It’s a humble meditation on the destructive nature of thoughtless clumsiness, a reflective analysis of what it means to grow self-aware of one’s flaws and how to come to terms with the unintentional disruption we visit upon our environment.
Forgiveness is difficult to grasp and even harder to bestow upon yourself. In this anxious era of learning to navigate unwritten social rules contrasted with the deep yearning that many of us feel to grow and experience, For Give is a worthwhile look at how guilt can easily overwhelm and encumber our pursuit of personal enlightenment.
Just how do you engage with others while giving both them and yourself the room to flourish and avoid suffocating those things you love the most? For Give doesn’t seek to answer these questions, instead it offers us insight into the overstimulating siege of what it means to overcome our shortfalls and flaws. It’s extremely easy to be overly critical of oneself in pursuit of individuation and personal identity, and all knowledge, even that of the self, comes at a cost we’re often none too comfortable with.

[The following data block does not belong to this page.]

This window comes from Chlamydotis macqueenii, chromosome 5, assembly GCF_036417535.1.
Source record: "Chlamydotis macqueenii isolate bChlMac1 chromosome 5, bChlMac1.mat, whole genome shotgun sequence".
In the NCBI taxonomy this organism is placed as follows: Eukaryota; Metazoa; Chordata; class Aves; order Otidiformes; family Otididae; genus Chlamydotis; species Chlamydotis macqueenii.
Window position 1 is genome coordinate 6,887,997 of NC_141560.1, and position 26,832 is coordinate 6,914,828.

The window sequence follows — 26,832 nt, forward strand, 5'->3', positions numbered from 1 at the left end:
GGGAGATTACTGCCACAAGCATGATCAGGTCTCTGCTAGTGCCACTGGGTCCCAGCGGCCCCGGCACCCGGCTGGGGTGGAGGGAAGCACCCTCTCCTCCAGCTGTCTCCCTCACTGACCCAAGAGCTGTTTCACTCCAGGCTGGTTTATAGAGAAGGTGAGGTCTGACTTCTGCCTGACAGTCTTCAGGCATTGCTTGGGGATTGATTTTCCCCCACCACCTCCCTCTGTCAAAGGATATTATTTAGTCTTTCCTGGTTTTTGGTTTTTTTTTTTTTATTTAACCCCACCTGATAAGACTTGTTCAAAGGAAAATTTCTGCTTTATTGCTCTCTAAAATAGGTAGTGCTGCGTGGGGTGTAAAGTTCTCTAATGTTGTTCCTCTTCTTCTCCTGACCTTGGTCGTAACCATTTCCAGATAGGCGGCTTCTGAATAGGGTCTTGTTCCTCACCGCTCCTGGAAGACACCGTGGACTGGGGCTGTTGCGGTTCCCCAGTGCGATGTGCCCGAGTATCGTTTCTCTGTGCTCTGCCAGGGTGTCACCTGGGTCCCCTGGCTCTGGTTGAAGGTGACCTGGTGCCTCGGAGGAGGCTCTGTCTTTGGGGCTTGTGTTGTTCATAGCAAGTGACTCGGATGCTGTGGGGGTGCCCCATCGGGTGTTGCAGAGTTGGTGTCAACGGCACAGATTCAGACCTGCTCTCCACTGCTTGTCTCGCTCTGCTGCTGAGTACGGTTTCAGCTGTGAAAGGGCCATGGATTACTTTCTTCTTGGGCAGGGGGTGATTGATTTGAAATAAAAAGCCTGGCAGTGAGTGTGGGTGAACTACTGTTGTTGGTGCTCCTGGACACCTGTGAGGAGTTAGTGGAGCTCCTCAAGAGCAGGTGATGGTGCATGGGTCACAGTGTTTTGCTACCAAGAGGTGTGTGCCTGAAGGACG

In the garden of self-realization and actualization, it’s necessary to tread softly and try to leave things as you found them. The pathway to redemption is fraught with frightening obstacles and unintended disruption, adding layers of complexity to seeking out these answers with patience and reverence. For Give asks that you find your own answers within the surrealist mindscape presented before you in pursuit of your true self.
If you find yourself taken with the experience, show Thana some support for their years of hard-work contributing to the micro-indie art scene. They’ve also recently been putting out a series of delightfully abstract geometry portraits that are well worth taking the time to look at on their Twitter.
We’re thrilled to see indies like Thana creating new entries for the art scene, and, personally, I can’t wait to see more of the wild, beautiful, and weird experiences they’ve managed to gracefully put out there for all to see. Take a walk and learn to For Give.
Emily Rose is an indie developer who writes for rebind.io and resides in the pacific northwest. She’s often seen in the local VR arcade and developer community participating in pushing the medium’s horizons. You can find her on twitter @caravanmalice